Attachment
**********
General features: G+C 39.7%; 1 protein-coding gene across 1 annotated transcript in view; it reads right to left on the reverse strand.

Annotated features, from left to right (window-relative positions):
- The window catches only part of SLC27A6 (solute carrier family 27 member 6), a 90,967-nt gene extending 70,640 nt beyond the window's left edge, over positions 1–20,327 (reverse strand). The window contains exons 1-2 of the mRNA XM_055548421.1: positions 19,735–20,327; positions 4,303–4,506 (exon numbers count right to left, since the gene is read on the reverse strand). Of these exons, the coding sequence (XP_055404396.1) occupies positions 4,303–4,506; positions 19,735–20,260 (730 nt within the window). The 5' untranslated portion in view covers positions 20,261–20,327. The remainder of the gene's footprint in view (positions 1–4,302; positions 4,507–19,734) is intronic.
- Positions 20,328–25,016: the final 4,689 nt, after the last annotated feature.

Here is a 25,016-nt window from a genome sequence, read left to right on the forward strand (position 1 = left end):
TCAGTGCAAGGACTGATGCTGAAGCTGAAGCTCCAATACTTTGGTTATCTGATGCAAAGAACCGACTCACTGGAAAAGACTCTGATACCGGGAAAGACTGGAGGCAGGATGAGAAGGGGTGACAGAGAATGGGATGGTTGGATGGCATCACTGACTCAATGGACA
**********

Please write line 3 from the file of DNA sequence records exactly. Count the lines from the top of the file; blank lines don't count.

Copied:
- The window catches only part of SLC27A6 (solute carrier family 27 member 6), a 90,967-nt gene extending 70,640 nt beyond the window's left edge, over positions 1–20,327 (reverse strand). The window contains exons 1-2 of the mRNA XM_055548421.1: positions 19,735–20,327; positions 4,303–4,506 (exon numbers count right to left, since the gene is read on the reverse strand). Of these exons, the coding sequence (XP_055404396.1) occupies positions 4,303–4,506; positions 19,735–20,260 (730 nt within the window). The 5' untranslated portion in view covers positions 20,261–20,327. The remainder of the gene's footprint in view (positions 1–4,302; positions 4,507–19,734) is intronic.